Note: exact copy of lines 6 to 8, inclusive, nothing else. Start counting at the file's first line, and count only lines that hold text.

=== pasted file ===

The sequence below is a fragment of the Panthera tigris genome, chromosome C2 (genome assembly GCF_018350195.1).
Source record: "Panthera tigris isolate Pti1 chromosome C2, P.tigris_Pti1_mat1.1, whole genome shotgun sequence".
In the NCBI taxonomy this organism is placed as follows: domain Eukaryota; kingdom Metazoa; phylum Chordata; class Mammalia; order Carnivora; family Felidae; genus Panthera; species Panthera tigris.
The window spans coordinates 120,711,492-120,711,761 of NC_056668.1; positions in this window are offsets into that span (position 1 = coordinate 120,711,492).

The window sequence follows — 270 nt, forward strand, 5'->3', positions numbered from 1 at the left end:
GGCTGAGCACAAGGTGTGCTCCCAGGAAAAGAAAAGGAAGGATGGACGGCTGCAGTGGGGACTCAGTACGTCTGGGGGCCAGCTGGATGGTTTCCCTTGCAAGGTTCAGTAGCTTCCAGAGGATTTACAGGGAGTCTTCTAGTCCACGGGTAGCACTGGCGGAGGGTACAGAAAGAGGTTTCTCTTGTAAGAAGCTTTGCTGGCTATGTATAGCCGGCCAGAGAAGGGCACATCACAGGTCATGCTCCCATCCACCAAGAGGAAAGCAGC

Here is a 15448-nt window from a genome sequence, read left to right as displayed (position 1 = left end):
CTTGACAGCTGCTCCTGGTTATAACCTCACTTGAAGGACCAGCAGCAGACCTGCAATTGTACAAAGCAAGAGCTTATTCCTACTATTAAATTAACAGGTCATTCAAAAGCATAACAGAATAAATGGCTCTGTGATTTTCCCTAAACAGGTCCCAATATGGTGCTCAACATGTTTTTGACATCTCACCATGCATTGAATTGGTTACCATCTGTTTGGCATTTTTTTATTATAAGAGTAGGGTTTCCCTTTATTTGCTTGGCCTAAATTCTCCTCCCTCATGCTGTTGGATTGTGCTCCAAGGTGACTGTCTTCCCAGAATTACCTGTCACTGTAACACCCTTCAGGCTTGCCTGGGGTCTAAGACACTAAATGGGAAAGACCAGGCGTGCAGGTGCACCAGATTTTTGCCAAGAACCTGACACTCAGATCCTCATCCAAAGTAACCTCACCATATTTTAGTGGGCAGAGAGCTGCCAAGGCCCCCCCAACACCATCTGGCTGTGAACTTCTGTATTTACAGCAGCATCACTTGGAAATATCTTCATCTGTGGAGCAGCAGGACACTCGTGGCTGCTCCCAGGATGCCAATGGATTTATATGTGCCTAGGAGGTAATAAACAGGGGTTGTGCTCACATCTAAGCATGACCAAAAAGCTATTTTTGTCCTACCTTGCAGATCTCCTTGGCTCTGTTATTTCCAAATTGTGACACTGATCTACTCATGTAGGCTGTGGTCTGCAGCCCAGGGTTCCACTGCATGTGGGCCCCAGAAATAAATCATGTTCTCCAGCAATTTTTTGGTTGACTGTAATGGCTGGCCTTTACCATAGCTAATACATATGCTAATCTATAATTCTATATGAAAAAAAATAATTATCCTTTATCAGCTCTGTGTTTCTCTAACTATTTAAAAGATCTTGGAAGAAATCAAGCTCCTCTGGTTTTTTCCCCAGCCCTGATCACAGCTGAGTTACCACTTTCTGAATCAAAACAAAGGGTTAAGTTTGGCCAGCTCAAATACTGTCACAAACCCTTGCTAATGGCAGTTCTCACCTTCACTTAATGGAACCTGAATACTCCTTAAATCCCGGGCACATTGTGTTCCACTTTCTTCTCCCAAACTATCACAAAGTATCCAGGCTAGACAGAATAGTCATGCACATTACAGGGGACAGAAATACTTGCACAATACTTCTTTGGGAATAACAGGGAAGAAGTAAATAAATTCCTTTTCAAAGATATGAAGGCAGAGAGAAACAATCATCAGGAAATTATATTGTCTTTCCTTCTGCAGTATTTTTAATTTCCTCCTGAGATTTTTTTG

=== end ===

GGCTGAGCACAAGGTGTGCTCCCAGGAAAAGAAAAGGAAGGATGGACGGCTGCAGTGGGGACTCAGTACGTCTGGGGGCCAGCTGGATGGTTTCCCTTGCAAGGTTCAGTAGCTTCCAGAGGATTTACAGGGAGTCTTCTAGTCCACGGGTAGCACTGGCGGAGGGTACAGAAAGAGGTTTCTCTTGTAAGAAGCTTTGCTGGCTATGTATAGCCGGCCAGAGAAGGGCACATCACAGGTCATGCTCCCATCCACCAAGAGGAAAGCAGC

Here is a 15448-nt window from a genome sequence, read left to right as displayed (position 1 = left end):
CTTGACAGCTGCTCCTGGTTATAACCTCACTTGAAGGACCAGCAGCAGACCTGCAATTGTACAAAGCAAGAGCTTATTCCTACTATTAAATTAACAGGTCATTCAAAAGCATAACAGAATAAATGGCTCTGTGATTTTCCCTAAACAGGTCCCAATATGGTGCTCAACATGTTTTTGACATCTCACCATGCATTGAATTGGTTACCATCTGTTTGGCATTTTTTTATTATAAGAGTAGGGTTTCCCTTTATTTGCTTGGCCTAAATTCTCCTCCCTCATGCTGTTGGATTGTGCTCCAAGGTGACTGTCTTCCCAGAATTACCTGTCACTGTAACACCCTTCAGGCTTGCCTGGGGTCTAAGACACTAAATGGGAAAGACCAGGCGTGCAGGTGCACCAGATTTTTGCCAAGAACCTGACACTCAGATCCTCATCCAAAGTAACCTCACCATATTTTAGTGGGCAGAGAGCTGCCAAGGCCCCCCCAACACCATCTGGCTGTGAACTTCTGTATTTACAGCAGCATCACTTGGAAATATCTTCATCTGTGGAGCAGCAGGACACTCGTGGCTGCTCCCAGGATGCCAATGGATTTATATGTGCCTAGGAGGTAATAAACAGGGGTTGTGCTCACATCTAAGCATGACCAAAAAGCTATTTTTGTCCTACCTTGCAGATCTCCTTGGCTCTGTTATTTCCAAATTGTGACACTGATCTACTCATGTAGGCTGTGGTCTGCAGCCCAGGGTTCCACTGCATGTGGGCCCCAGAAATAAATCATGTTCTCCAGCAATTTTTTGGTTGACTGTAATGGCTGGCCTTTACCATAGCTAATACATATGCTAATCTATAATTCTATATGAAAAAAAATAATTATCCTTTATCAGCTCTGTGTTTCTCTAACTATTTAAAAGATCTTGGAAGAAATCAAGCTCCTCTGGTTTTTTCCCCAGCCCTGATCACAGCTGAGTTACCACTTTCTGAATCAAAACAAAGGGTTAAGTTTGGCCAGCTCAAATACTGTCACAAACCCTTGCTAATGGCAGTTCTCACCTTCACTTAATGGAACCTGAATACTCCTTAAATCCCGGGCACATTGTGTTCCACTTTCTTCTCCCAAACTATCACAAAGTATCCAGGCTAGACAGAATAGTCATGCACATTACAGGGGACAGAAATACTTGCACAATACTTCTTTGGGAATAACAGGGAAGAAGTAAATAAATTCCTTTTCAAAGATATGAAGGCAGAGAGAAACAATCATCAGGAAATTATATTGTCTTTCCTTCTGCAGTATTTTTAATTTCCTCCTGAGATTTTTTTG